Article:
Ciyril Hanouna
French TV host and producer Cyril Hanouna poses in Paris on June 08, 2016. Getty/Joel Saget

The presenter of a popular primetime TV show in France is under fire after he made what his critics say was a humiliating and homophobic prank call to young gay men live on air.

Cyril Hanouna, presenter of Touche Pas A Mon Poste [Don't Touch My TV set], "pranked" a young homosexual man live on air for "jokes". After putting out an ad on an online dating site for gay men, he answered calls in a feminine voice and with stereotypical "gay" behaviour.

In a video clip that has been widely shared on Twitter, Hanouna makes lewd comments to one of the callers to the enjoyment of his team. He flirts with the man while indicating to his audience of 1.7 million people that everything in reply is ridiculous and inappropriate.

Many viewers have reported the segment to the CSA, the body in charge of regulating TV content in France (the equivalent of Ofcom). Some argued the prank was not only unfunny but dangerous because the young men answering ads are already the targets of homophobic and violent assaults.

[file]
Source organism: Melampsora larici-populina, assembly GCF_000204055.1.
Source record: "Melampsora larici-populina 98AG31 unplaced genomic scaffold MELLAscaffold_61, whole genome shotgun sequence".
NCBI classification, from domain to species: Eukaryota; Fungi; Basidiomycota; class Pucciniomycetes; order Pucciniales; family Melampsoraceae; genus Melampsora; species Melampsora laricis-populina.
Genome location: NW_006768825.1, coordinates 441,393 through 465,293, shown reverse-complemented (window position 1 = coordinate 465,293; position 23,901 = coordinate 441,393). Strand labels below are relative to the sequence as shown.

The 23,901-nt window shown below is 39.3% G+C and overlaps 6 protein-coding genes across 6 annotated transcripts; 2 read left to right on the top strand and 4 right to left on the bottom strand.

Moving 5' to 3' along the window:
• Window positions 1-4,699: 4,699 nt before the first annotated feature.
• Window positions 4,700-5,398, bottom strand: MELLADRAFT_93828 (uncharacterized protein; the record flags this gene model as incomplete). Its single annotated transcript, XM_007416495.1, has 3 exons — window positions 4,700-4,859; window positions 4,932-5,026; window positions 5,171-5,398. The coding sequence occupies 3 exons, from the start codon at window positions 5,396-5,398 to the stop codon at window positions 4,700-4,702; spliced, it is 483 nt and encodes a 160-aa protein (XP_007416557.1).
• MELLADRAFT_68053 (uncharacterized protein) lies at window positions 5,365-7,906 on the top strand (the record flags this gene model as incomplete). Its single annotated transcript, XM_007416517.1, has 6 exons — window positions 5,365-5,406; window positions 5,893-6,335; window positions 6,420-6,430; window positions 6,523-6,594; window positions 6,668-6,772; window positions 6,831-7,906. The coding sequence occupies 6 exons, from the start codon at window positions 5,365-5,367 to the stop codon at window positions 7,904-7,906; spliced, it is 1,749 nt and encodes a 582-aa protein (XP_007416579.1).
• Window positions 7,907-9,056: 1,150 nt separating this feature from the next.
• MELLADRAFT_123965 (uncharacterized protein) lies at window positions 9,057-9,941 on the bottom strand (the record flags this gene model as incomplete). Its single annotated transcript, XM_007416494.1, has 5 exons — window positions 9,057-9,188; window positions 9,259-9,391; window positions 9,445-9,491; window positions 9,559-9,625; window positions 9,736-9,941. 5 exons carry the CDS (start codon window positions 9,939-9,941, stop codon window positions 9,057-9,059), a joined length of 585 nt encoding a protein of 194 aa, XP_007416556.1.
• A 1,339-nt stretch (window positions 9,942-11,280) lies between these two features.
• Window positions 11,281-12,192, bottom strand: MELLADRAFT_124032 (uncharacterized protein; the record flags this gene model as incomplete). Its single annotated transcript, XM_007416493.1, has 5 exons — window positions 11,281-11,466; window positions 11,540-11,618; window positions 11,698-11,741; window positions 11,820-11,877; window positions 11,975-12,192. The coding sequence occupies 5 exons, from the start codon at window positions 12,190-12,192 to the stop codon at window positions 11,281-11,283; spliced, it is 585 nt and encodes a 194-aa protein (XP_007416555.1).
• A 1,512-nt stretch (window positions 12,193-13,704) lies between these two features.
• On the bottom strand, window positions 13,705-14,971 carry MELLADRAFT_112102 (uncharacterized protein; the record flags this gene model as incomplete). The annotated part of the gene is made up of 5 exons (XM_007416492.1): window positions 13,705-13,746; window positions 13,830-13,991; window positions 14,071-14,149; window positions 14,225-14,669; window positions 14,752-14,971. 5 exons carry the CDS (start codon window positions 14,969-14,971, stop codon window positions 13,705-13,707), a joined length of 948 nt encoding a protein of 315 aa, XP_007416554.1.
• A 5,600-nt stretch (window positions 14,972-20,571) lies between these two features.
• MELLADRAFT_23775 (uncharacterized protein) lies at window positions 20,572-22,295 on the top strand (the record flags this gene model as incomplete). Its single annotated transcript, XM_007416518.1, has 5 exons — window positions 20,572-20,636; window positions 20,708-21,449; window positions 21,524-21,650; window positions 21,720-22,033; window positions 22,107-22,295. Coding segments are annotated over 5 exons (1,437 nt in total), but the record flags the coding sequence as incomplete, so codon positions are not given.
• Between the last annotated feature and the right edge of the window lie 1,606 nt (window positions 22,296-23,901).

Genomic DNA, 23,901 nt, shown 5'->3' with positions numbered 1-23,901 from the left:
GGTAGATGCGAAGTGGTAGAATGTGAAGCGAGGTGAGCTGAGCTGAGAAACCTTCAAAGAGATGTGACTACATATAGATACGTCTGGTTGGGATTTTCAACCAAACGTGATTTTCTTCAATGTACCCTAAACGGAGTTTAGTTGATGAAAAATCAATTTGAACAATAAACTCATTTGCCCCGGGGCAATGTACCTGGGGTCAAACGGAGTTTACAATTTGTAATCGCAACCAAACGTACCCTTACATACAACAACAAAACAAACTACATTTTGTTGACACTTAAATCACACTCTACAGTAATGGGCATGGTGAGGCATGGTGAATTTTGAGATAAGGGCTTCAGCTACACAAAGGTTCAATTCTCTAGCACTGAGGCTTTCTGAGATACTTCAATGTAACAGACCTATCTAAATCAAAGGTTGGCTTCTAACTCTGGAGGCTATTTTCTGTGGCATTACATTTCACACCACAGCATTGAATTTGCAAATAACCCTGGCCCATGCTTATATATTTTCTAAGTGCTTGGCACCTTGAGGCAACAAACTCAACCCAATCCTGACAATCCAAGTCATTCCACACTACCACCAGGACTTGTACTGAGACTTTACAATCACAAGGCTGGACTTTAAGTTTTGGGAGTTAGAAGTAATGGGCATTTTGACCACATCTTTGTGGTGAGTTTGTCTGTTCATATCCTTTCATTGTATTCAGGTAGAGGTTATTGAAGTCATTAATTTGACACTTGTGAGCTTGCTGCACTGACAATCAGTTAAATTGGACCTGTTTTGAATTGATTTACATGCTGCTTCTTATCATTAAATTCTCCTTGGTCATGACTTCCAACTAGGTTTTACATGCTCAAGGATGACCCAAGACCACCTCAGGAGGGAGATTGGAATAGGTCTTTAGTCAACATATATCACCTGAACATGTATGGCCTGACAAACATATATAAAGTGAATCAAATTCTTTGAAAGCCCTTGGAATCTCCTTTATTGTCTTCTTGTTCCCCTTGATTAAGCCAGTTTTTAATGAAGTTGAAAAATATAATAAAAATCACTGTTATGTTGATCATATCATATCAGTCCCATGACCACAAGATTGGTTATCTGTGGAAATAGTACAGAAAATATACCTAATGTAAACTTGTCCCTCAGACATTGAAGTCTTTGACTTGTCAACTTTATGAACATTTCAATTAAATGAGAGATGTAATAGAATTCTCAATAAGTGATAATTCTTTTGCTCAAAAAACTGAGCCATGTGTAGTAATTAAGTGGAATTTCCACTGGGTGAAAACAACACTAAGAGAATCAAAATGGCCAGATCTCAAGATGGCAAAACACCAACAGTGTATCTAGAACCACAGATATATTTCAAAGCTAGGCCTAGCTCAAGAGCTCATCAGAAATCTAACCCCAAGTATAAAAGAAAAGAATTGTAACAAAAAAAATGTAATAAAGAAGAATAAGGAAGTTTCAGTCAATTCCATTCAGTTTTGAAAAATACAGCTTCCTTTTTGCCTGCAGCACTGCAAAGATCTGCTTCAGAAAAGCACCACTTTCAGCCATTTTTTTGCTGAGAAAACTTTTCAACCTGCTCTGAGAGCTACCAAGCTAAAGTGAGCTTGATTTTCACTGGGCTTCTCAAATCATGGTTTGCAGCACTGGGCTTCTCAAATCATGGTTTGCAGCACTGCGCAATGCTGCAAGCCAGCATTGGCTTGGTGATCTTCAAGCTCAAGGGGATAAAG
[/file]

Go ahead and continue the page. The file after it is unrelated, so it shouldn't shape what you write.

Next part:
On Twitter, one critic wrote: "Nice little prank call, this one. It doesn't remind me at all of the crippling fear of a date that has a fake gay profile and actually wants to kill us."

Another told the show host: "If one of your fans does this or worse, you'll be responsible."

The French association for the protection of gay people, SOS Homophobie, also filed a complaint against Touche Pas A Mon Poste.

The president of the association, Joël Deumier, said this segment was "scandalous, shameful and homophobic," and that Hanouna had been caught making fun of homosexuality many times before. "When you let people get away with such behaviour, you trivialise homophobic discourse" he told the Huffington Post.

In December 2016, a study by an association of French LGBT journalists reported that in the course of only one month, the show had referenced homosexuality 42 times, "often in order to demean it".

In 27 instances, Hanouna was accused of repeatedly abusing one of his co-anchors, Matthieu Delormeau, who is gay, in what he also said were "pranks".

Several viewers called him out for bullying. At the time, Hanouna said he was only joking: "it's just a joke, can't we have a bit of fun any more?"

In an interview the morning after the latest segment aired, Cyril Hanouna hit back at his critics: "Homophobia is everything I've been fighting against for years, just like xenophobia, racism and misogyny. And today being called homophobic makes me feel really sad."